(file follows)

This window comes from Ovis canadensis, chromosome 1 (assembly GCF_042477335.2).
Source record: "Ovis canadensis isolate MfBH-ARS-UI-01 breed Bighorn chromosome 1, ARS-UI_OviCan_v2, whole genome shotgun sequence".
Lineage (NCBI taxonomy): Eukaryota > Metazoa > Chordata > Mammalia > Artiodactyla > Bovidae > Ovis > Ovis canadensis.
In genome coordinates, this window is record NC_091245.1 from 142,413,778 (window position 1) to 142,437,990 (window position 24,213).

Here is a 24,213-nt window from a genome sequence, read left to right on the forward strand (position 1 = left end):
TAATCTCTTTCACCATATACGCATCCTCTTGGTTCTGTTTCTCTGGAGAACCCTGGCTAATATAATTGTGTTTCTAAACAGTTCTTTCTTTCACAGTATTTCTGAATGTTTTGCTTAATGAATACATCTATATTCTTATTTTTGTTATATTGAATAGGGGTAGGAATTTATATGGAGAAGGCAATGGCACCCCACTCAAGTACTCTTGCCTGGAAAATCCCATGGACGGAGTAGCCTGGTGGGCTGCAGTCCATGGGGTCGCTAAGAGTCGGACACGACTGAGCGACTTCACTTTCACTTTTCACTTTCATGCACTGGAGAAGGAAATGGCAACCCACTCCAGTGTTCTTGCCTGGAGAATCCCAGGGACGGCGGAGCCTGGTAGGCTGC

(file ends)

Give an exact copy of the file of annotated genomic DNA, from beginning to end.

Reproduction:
This window comes from Ovis canadensis, chromosome 1 (assembly GCF_042477335.2).
Source record: "Ovis canadensis isolate MfBH-ARS-UI-01 breed Bighorn chromosome 1, ARS-UI_OviCan_v2, whole genome shotgun sequence".
Lineage (NCBI taxonomy): Eukaryota > Metazoa > Chordata > Mammalia > Artiodactyla > Bovidae > Ovis > Ovis canadensis.
In genome coordinates, this window is record NC_091245.1 from 142,413,778 (window position 1) to 142,437,990 (window position 24,213).

Here is a 24,213-nt window from a genome sequence, read left to right on the forward strand (position 1 = left end):
TAATCTCTTTCACCATATACGCATCCTCTTGGTTCTGTTTCTCTGGAGAACCCTGGCTAATATAATTGTGTTTCTAAACAGTTCTTTCTTTCACAGTATTTCTGAATGTTTTGCTTAATGAATACATCTATATTCTTATTTTTGTTATATTGAATAGGGGTAGGAATTTATATGGAGAAGGCAATGGCACCCCACTCAAGTACTCTTGCCTGGAAAATCCCATGGACGGAGTAGCCTGGTGGGCTGCAGTCCATGGGGTCGCTAAGAGTCGGACACGACTGAGCGACTTCACTTTCACTTTTCACTTTCATGCACTGGAGAAGGAAATGGCAACCCACTCCAGTGTTCTTGCCTGGAGAATCCCAGGGACGGCGGAGCCTGGTAGGCTGC